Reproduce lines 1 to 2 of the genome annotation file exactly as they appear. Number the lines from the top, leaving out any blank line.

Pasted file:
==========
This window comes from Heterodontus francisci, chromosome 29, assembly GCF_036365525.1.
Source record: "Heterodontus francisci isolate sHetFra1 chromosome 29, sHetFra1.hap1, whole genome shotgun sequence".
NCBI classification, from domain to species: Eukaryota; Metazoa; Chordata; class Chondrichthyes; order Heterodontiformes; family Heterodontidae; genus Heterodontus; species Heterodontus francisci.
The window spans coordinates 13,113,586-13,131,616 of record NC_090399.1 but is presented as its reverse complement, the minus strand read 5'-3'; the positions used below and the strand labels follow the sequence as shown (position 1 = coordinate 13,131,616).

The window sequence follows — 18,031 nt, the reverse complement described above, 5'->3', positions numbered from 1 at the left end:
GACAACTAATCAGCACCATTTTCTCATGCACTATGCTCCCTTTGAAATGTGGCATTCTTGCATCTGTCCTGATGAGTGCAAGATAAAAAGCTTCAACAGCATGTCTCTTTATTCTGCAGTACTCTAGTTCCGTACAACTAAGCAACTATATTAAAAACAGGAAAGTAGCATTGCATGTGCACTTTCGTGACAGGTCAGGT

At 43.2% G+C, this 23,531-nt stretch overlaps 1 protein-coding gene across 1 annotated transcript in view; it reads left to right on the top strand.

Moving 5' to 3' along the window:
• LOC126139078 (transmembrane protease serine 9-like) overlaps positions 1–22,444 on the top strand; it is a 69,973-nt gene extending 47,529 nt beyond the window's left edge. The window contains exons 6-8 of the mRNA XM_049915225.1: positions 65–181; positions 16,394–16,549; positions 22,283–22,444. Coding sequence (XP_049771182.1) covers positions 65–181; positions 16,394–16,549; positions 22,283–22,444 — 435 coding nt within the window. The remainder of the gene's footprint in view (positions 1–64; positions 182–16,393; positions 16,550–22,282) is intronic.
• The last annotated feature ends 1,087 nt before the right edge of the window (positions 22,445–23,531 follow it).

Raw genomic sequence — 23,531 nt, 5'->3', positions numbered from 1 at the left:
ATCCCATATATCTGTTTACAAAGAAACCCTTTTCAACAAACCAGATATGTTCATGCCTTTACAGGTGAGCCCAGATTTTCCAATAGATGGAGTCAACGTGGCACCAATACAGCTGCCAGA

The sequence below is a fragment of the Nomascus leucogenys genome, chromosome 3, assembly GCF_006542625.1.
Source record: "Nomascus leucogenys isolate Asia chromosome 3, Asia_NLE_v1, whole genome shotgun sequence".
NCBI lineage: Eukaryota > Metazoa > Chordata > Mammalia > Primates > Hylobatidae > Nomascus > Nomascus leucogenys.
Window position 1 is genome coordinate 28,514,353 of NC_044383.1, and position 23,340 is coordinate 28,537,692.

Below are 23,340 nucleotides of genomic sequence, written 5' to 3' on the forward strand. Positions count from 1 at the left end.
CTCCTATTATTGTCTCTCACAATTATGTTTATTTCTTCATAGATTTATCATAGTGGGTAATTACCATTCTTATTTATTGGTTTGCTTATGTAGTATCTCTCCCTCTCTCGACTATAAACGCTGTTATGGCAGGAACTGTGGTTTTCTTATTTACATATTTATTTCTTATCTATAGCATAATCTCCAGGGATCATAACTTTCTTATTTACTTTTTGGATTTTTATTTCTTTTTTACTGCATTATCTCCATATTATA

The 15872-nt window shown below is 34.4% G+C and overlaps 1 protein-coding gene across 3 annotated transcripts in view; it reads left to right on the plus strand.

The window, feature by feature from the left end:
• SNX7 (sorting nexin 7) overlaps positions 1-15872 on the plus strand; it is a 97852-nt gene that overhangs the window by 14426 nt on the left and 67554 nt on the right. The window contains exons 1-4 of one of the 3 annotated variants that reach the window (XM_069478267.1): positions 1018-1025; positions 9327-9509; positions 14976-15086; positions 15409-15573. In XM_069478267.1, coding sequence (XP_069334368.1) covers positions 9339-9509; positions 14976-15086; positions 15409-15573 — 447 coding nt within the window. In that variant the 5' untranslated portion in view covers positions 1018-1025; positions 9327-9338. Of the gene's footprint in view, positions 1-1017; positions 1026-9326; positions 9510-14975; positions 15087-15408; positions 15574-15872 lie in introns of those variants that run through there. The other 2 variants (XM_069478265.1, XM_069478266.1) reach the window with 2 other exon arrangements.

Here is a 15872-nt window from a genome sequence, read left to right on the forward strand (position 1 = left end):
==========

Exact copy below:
This window comes from Heterodontus francisci, chromosome 29, assembly GCF_036365525.1.
Source record: "Heterodontus francisci isolate sHetFra1 chromosome 29, sHetFra1.hap1, whole genome shotgun sequence".